Bayer was the first to introduce Vulkollan to the market in the 1950's, developed from Otto Bayer's discovery in 1937.
Resistance and properties:
This is on the market in various forms. There are millable types that may be processed like many other elastomers, but that need considerably more time to vulcanize, and the liquid versions. The hot-vulcanizable types possess better mechanical characteristics than the millable types, but these liquid types also have a long vulcanization (curing) time. High tear strength, high abrasion resistance. Outstanding weather resistance and resistance to oxidation. Polyurethanes are resistant to hydrocarbons and mineral oil. Hydrolysis, water resistance, is poor, but better up to +60 deg C in the case of polyether polyurethane. The polyether version of the polyurethanes also show the highest low temperature resistance up to around -35 deg C. Unusual for this rubber is that the higger the hardness, the better the mechanical properties. Can normally be used up to around 80deg C, although a particular composition can be used up to around 150 deg C for a brief period.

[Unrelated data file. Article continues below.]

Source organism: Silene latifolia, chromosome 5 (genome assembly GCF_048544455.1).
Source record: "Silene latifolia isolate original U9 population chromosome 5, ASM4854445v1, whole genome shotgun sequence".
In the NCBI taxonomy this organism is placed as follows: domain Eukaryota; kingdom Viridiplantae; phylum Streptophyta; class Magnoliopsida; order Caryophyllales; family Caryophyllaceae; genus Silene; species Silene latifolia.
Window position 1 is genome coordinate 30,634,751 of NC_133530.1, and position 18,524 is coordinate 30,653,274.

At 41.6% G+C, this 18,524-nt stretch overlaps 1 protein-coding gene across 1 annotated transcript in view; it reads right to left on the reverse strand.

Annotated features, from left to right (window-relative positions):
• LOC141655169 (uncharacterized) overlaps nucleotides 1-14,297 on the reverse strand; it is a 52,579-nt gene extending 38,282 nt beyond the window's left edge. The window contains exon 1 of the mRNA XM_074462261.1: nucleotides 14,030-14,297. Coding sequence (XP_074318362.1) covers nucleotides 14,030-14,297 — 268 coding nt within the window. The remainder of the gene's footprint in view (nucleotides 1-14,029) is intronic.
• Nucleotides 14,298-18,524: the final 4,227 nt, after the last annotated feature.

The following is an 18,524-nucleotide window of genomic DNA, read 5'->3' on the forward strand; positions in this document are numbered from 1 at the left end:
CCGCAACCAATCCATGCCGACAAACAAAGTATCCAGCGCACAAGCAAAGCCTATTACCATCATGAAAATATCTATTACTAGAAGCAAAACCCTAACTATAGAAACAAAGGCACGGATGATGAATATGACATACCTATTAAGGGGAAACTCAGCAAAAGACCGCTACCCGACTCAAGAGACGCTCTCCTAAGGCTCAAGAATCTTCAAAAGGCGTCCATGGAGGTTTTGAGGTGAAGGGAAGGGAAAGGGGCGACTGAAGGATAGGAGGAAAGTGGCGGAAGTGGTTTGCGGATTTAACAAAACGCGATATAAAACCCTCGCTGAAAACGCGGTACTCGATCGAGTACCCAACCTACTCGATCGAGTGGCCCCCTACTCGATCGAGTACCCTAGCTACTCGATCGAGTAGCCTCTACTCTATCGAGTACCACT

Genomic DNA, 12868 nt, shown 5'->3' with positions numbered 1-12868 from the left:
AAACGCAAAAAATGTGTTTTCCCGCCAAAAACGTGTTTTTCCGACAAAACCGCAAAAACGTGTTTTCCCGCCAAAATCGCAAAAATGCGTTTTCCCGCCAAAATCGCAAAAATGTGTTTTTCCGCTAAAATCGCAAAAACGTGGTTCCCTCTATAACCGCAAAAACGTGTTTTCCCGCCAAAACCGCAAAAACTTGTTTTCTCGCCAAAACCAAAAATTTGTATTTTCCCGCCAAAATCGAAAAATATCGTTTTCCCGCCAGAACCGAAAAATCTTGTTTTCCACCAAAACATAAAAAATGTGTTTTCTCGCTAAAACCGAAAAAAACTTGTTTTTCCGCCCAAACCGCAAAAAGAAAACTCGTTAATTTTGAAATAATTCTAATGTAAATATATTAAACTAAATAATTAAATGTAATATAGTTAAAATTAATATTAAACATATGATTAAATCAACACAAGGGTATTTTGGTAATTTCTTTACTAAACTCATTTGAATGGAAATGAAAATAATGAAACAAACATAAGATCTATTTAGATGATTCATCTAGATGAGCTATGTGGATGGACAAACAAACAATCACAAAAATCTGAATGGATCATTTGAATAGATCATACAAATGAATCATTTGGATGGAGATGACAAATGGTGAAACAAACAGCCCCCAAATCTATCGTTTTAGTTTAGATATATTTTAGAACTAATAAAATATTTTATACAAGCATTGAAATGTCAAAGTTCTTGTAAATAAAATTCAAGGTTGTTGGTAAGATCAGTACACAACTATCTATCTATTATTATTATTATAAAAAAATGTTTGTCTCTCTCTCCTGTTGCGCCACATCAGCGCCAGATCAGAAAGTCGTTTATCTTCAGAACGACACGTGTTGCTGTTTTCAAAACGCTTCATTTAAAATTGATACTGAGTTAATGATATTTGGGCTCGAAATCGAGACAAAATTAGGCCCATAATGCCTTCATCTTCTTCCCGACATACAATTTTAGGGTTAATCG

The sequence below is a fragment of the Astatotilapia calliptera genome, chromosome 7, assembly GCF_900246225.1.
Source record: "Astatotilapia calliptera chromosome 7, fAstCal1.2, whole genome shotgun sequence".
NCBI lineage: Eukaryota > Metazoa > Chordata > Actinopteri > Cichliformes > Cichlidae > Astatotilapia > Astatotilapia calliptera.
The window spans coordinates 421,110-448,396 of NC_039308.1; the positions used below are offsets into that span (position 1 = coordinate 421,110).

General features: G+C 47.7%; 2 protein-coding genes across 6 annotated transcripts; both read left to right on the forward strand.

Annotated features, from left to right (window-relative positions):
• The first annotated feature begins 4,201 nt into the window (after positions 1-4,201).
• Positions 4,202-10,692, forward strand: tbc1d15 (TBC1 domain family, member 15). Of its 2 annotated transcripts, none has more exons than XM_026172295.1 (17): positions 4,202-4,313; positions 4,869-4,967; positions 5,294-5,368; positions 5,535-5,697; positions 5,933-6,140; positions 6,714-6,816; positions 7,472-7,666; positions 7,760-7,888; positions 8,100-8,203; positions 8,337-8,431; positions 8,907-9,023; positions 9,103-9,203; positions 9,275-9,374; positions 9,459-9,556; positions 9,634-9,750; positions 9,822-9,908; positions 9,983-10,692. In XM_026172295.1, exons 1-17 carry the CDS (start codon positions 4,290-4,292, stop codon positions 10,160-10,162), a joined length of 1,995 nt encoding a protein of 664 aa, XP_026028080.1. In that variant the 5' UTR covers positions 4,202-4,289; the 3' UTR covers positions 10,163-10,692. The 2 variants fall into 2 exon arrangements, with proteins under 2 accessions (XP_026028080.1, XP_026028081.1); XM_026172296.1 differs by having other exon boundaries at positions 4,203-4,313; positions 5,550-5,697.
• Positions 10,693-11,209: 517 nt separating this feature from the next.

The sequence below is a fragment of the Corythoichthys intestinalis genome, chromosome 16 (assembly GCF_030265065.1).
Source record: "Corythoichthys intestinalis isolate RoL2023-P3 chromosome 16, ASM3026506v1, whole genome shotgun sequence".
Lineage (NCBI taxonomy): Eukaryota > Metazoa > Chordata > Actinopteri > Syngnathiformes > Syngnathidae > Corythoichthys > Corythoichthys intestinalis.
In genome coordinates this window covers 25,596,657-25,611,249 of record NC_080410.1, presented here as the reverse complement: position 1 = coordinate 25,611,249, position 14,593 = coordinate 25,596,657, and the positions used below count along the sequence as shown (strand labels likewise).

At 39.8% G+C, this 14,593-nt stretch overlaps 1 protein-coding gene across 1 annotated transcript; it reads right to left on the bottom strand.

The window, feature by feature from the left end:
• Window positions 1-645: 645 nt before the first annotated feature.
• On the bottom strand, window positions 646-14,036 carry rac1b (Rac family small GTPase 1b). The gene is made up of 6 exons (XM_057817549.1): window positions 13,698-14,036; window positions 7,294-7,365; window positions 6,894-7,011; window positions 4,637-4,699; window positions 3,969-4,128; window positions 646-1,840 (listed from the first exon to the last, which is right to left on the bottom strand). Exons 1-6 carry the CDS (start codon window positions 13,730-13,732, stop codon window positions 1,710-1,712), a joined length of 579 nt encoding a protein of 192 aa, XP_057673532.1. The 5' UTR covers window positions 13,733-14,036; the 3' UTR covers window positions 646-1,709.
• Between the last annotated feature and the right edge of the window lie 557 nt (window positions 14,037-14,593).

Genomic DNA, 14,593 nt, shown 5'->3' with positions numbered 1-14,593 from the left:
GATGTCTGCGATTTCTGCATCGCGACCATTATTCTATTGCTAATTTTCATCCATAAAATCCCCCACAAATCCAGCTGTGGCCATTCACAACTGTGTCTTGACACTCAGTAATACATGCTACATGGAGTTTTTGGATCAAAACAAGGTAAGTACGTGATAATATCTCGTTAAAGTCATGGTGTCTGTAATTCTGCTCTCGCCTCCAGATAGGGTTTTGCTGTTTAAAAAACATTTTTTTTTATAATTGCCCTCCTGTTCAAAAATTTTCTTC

Among the elastomers, polyurethane shows the greatest resistance to high doses of ionising radiation. A point to note is that, in the event of high-energy radiation doses, polyurethane must not be adhered to aluminium, as an acid is produced that attacks aluminium.
One disadvantage of this elastomer is that it loses heat poorly and thus builds up heat. Temperature resistance and hydrolysis resistance are further weak points.
In situations where abrasion is high or where large forces are generated.